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Somehow, after inspecting every frame on the contact sheet, I realize that there is some other interesting frame from the entire contact sheet but  it didn’t make the final cut. I wonder why because it might look great with the other series but here’s the thing, we are not the photographer and the photographer himself have different objective than us!!!.

It reminds me on one of John Sypal quote from his blog;

“The thing I like most about editing contact sheets is how similar it is to the act of photography itself. Re-selection, a chance to catch it again, it’s part of how it all becomes an “adventure in seeing“, indeed.” – John Sypal

We need to be reminded with the fact that every photographer have a different purpose and perspective on how Photography should conduct and this is the exact thing during a photographer selection from their contact sheet.

CONCLUSION

Looking at someone else contact sheet is always a good experience and it is even more intriguing when the photographer is one of your favourite (I became a fan of Kosuke work ever since I gone through his entire photo essay). I learn a lot on Kosuke approach on his subject and if you have seen his other work, you can sense the intimacy between him and the subject.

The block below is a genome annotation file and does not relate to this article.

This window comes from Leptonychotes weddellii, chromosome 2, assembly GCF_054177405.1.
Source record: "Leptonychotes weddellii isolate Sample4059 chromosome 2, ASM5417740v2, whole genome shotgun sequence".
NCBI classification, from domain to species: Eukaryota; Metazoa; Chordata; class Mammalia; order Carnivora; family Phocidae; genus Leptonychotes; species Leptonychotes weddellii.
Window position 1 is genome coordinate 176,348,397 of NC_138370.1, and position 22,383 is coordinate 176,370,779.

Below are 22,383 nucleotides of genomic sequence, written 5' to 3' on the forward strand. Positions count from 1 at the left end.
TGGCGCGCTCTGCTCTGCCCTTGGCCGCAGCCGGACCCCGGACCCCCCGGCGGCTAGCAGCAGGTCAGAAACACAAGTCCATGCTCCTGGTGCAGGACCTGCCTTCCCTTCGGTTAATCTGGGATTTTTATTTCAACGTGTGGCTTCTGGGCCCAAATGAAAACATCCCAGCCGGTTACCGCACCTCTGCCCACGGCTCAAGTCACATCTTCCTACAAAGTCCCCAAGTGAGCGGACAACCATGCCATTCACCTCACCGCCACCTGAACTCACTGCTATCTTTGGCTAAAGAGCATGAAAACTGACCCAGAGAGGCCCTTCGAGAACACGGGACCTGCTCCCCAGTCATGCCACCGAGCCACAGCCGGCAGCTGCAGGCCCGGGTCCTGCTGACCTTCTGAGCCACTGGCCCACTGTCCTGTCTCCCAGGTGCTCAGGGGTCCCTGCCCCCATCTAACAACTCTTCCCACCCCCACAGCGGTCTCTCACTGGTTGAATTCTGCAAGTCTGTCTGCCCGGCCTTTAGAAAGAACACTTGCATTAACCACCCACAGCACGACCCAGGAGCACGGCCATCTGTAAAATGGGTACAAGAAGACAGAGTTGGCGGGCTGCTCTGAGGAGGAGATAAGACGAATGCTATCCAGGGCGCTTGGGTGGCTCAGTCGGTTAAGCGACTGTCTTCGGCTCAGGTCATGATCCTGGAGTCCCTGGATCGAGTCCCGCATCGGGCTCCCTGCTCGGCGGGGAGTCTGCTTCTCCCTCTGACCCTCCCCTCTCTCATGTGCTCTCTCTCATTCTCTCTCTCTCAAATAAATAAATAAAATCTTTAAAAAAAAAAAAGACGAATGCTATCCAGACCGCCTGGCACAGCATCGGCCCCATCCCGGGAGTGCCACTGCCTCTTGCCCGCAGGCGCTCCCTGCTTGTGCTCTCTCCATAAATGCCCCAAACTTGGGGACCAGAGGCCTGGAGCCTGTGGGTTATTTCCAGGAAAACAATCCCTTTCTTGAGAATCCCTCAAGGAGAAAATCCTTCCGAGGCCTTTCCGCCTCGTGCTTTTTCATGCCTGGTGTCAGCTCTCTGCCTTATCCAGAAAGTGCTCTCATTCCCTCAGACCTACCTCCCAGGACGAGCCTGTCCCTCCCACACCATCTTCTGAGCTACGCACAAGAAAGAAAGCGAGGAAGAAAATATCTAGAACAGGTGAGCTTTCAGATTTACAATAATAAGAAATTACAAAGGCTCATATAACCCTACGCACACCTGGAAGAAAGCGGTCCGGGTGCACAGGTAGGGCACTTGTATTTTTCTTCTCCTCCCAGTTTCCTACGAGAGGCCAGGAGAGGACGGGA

If you are wondering how a good photographer working on their subject, the best way is to have a look at their contact sheet but in todays world where digital is imminent and analog working process seems obsolete, your best bet is to ask them for directly if they still have the file.

Somehow I am impress with Kosuke Contact #1. There is a sense of awe after I finished reading it and I believe this kind of magazine would not make any sense if it was taken with digital. I really admire the fact that he, somehow, willing to print his contact sheet in exact size but I think that is what he intend to do so from the beginning.

And if anyone want to learn  more on how a ‘Master’ approach their project but don’t have the spare cash to buy Magnum Contact Sheet. Kosuke latest publication might just be worth it.

If anyone wanted to get their copy of this, you can do so from here – http://www.kosukeokahara.com/blog/books/481.html